Does red really go faster? Colour, branding and the subconscious
Tuesday, February 26, 2013/
While red may not physically go faster, it certainly is perceived to, with a global study on colour associations finding that an overwhelming 76% found red the colour most associated with speed.
This week, I would like to explain the psychology and emotionality behind the colour red, its use in the retail environment and, of course, why it is associated with speed.
Origins and cultural associations
The psychology of the colour red originates with the subconscious survival instinct which is sparked at the sight and thought of blood.
While there are various uses for red in other cultures, this survival mechanism is universal and therefore the perceptions are common across all countries.
Some interesting cultural specifics are:
- Australian Aboriginals: Land, earth
- Celtic: Death, afterlife
- China: Good luck, celebration, summoning
- Cherokees: Success, triumph, represents the East.
- Hebrew: Sacrifice, sin
- India: Purity
- South Africa: Color of mourning
- Russia: Bolsheviks and Communism
- Eastern: Worn by brides, happiness and prosperity
- Western: Excitement, danger, love, passion, stop, Christmas, Valentine’s Day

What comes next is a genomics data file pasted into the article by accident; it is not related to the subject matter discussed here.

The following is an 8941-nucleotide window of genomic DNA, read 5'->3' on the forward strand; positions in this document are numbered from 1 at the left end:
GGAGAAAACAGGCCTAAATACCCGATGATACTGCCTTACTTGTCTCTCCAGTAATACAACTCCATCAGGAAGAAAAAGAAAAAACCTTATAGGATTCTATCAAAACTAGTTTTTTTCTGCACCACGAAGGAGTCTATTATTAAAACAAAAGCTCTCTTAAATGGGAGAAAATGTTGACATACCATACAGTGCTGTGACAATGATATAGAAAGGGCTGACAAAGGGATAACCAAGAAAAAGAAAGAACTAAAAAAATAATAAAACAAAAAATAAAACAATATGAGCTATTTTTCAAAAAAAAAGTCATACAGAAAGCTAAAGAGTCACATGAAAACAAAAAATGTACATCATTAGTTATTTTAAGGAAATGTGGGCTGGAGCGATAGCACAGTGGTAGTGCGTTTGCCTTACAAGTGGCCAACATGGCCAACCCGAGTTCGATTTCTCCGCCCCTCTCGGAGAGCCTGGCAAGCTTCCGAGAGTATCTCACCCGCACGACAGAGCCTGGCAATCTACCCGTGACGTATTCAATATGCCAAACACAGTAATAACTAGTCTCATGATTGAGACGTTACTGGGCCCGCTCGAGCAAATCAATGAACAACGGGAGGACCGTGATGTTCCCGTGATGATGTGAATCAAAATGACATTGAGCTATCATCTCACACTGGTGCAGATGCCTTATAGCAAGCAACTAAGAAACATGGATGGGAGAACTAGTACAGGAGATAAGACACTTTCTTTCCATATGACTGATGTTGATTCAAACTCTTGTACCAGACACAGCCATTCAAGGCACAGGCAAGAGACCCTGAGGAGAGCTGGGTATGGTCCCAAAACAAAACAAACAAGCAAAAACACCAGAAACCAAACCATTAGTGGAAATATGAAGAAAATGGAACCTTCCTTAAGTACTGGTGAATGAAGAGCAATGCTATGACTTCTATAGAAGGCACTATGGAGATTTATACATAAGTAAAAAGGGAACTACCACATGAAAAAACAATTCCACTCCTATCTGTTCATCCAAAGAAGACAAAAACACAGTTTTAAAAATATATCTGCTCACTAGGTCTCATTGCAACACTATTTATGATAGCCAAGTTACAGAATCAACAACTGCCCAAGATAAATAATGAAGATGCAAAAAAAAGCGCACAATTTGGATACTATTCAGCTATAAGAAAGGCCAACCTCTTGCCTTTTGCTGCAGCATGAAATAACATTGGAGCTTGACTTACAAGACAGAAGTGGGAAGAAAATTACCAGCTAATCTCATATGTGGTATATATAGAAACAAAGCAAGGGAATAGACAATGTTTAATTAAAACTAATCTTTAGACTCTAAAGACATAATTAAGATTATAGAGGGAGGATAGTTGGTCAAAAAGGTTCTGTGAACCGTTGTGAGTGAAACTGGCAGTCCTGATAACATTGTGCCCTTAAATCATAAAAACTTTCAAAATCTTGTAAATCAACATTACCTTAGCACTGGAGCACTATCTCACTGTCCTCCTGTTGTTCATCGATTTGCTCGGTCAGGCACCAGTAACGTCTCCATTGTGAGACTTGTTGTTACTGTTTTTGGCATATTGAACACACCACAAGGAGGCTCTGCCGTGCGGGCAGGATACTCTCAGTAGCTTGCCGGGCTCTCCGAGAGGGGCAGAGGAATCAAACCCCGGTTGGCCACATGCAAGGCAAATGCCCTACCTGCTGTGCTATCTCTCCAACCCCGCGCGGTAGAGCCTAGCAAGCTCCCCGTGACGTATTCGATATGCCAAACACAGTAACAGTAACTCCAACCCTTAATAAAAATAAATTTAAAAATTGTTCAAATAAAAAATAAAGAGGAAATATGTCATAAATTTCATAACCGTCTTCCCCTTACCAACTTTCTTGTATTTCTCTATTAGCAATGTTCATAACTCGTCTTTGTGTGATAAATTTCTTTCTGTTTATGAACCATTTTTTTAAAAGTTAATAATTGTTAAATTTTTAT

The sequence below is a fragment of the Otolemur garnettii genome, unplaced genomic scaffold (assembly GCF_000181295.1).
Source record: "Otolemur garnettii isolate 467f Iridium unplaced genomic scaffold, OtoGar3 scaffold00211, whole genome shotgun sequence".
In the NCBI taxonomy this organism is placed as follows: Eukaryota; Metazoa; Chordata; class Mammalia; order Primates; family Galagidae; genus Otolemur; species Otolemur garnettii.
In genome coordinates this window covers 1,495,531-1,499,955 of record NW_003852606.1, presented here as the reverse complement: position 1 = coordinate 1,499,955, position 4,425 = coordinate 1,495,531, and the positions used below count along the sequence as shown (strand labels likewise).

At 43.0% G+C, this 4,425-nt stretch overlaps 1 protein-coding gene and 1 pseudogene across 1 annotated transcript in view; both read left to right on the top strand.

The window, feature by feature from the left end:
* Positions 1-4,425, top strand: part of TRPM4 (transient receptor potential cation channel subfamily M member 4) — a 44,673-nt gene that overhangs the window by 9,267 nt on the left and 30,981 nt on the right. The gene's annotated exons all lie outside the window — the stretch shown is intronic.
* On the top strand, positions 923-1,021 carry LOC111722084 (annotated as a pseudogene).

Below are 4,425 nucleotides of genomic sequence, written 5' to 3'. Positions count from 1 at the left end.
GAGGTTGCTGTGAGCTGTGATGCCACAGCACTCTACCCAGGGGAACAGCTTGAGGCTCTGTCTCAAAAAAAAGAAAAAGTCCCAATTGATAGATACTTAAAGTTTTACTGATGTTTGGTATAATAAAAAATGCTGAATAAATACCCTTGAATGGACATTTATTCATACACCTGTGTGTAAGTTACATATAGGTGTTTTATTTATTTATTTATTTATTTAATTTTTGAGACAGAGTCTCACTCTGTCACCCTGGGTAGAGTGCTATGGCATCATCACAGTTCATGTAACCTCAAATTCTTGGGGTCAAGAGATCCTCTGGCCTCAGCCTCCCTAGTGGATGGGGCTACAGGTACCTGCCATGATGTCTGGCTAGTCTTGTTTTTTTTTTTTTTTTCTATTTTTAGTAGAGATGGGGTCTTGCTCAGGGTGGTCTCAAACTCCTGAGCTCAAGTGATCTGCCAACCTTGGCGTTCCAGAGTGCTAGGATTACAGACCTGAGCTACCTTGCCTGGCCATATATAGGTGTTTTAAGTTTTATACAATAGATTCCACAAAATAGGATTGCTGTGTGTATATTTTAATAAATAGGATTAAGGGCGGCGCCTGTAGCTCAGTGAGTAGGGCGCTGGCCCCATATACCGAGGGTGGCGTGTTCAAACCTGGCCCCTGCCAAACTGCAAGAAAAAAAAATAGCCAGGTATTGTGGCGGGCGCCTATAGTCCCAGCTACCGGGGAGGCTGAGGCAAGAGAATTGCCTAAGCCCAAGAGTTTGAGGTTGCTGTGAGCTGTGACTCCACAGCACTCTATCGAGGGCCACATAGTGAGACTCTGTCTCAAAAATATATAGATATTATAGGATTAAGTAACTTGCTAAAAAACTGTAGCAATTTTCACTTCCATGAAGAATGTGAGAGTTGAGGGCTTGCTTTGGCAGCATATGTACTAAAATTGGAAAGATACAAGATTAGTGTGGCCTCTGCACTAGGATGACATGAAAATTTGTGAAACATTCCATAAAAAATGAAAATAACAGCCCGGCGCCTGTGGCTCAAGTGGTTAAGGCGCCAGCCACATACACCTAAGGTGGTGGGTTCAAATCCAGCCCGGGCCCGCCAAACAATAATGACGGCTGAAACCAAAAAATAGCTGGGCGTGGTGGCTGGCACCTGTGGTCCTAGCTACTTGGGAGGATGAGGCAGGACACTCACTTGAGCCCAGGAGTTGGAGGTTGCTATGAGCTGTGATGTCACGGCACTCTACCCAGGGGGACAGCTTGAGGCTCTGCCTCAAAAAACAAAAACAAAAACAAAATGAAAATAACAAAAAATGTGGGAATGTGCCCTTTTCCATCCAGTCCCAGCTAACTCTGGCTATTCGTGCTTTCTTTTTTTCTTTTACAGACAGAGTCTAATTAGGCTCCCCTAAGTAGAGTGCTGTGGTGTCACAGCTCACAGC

There’s a fine line between pleasure and pain and this is never truer than when it comes to the perception of red. This mixed association is brought about by red raising the heart rate, which sends mixed messages to the brain as both love and passion as well as blood and anger (as I have explained in a previous blog).
The top emotional associations with the colour red are: Love, passion, speed, eroticism, anger, sexuality, fear, warmth, danger, energy, action, power.
These emotions of danger and action are where the association with speed originates.
Red in the limbic system of our brain
The colour red activates the dominance dimension in the limbic system in the brain which actively seeks success, efficiency, power and status.
Consumers with a high relevance in the dominance dimension (performers and adventurers) are precisely the target market for Ferrari and the brand’s signature red successfully activates the right emotionality and subconscious associations.
Red in the retail and consumer environment
If you are looking for a peaceful, restful environment, then steer clear but if action, impulse and energy is what you are after then red is a great choice for your brand. It is often used for sale promotion for these reasons and when paired with other colours can create a strong message.
Examples of brands using the colour red effectively are: Coca-Cola (with white) – fun and energy, Ferrari – speed and danger, Hugo Boss – exclusivity and power (see image below of Hugo Boss store, NYC).
Colours are just one of the strong subconscious cues that can be used by brands to resonate with their desired target audience and to design retail and brand experiences that are emotionally relevant.
We look forward to sharing more colour psychology and I am open to requests for which colour and its implications for branding to profile next.
Katharina Kuehn is director of RDG Insights, which provides retailers and brands with the missing link between understanding the real drivers of consumer behaviours and informing the strategic branding and operational implications at the point of sale.
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